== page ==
Jorge Ramos, the export manager for The Fladgate Partnership, led us through a tasting of three vintages (2003, 2007, and the new 2016) from each of the Fladgate Partnership houses. The opportunity to taste various Vintage Ports from all three producers, side by side, really brought into stark relief the differences in their identities. From the luscious fruit flavours of Croft to the soft yet strong complexity of Taylor Fladgate and the muscular power of Fonseca, these were all stunningly delicious with their own personalities. We’ve summarized our tasting notes below by vintage year, in the manner they were tasted. First up, the 2003 vintage, which had a near perfect start to the growing season and periods of intense summer heat in August which allowed for perfect ripening of the fruit. Read the rest of this entry »





Calgary Wine Life: Domaine Chandon Sparkling Wine Dinner @ Elwood and the Rabbit

13 04 2018

By Dan Steeves

Chandon is a name that instantly makes me think of the luxurious Champagnes from the famous (and largest) Champagne house Moët & Chandon, but its North American offspring Domaine Chandon is not just a clone of its majestic parent company.  It has a vision to be different and create its own legacy by providing a pure expression of what California is all about, while at the same time maintaining the quality that is inherent in its French pedigree.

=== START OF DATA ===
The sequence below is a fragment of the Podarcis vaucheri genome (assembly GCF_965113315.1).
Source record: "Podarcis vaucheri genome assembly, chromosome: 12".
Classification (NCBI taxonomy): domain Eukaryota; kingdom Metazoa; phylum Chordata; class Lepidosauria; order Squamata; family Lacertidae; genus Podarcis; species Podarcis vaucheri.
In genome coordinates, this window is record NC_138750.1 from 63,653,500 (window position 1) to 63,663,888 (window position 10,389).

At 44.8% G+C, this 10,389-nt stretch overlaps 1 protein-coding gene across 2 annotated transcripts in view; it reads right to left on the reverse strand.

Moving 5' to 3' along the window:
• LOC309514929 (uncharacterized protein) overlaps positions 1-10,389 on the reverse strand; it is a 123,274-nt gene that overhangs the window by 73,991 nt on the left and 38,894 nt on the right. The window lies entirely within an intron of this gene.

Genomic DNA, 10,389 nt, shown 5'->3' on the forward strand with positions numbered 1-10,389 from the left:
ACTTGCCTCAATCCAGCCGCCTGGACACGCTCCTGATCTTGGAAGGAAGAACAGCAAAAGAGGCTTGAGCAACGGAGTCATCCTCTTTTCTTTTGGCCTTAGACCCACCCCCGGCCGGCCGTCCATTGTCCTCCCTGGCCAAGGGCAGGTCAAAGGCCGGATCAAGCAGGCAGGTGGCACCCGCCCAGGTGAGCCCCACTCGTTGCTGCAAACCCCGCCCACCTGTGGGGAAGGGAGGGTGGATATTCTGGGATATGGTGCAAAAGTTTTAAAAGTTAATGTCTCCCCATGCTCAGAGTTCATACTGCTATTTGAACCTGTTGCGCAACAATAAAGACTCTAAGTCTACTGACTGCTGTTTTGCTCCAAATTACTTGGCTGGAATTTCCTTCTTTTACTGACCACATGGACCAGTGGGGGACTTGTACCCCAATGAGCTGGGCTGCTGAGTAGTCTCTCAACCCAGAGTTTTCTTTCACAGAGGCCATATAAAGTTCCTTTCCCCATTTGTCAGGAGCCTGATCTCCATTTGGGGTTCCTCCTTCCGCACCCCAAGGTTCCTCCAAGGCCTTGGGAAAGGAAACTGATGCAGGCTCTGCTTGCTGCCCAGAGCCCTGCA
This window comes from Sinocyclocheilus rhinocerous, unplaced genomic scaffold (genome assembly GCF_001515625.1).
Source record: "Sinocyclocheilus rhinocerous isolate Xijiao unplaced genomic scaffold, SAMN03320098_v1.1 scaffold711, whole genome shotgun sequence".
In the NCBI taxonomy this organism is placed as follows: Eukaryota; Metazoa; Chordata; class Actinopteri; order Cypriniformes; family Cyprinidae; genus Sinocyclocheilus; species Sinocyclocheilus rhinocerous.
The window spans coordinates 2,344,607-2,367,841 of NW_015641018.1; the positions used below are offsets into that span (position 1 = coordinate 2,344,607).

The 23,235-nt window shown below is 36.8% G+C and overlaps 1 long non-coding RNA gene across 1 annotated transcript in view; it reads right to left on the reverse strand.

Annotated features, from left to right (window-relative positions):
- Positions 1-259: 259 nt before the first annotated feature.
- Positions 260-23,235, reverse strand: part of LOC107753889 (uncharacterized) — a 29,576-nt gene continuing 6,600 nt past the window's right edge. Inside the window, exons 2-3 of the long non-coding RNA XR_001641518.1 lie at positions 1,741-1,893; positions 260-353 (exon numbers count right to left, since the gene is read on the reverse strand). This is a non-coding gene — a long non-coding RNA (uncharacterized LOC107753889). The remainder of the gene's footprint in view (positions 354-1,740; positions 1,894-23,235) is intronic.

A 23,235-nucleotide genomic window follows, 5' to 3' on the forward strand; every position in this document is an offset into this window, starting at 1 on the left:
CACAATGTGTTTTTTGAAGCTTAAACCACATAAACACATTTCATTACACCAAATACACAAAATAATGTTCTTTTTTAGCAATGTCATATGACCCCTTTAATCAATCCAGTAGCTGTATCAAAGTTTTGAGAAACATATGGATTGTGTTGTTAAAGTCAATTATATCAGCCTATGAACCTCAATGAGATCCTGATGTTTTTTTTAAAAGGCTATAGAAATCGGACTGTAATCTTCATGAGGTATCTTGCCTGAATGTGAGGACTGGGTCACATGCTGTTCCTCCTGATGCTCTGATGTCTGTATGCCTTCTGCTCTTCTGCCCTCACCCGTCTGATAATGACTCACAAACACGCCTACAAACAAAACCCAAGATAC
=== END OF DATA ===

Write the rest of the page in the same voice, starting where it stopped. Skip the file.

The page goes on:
When Domaine Chandon was established in the Napa Valley in 1973 it was not the first international venture for Moët & Chandon (Chandon Argentina was established first in 1959, and California was succeeded by Brazil in 1973, Australia in 1986, China in 2013, and most recently India in 2014) but it was the first French-owned sparkling wine venture into the US, which now hosts operations from many of the large Champagne houses. Moët & Chandon recognized the potential of the area for sparkling wine production, especially Carneros, which at the time was seen as too cold and infertile to grow grapes (coming from Champagne, they knew it’d be perfect). Moët & Chandon purchased 400 acres of Carneros vineyard land for mere pennies on the dollar in today’s market. It was a humble California beginning for the M & C Winery on March 26, 1973, whose official address was John Wright’s garage, but within a few years the current winery facility was built and opened to the public and the house’s name was officially changed to Domaine Chandon. The 45th anniversary of Domaine Chandon just passed a few weeks ago with the winery holding firm as a longstanding powerhouse in Napa Valley, seeing over 200,000 visitors a year and likely holding the honour of being the largest producer of traditional method sparkling wine in the US.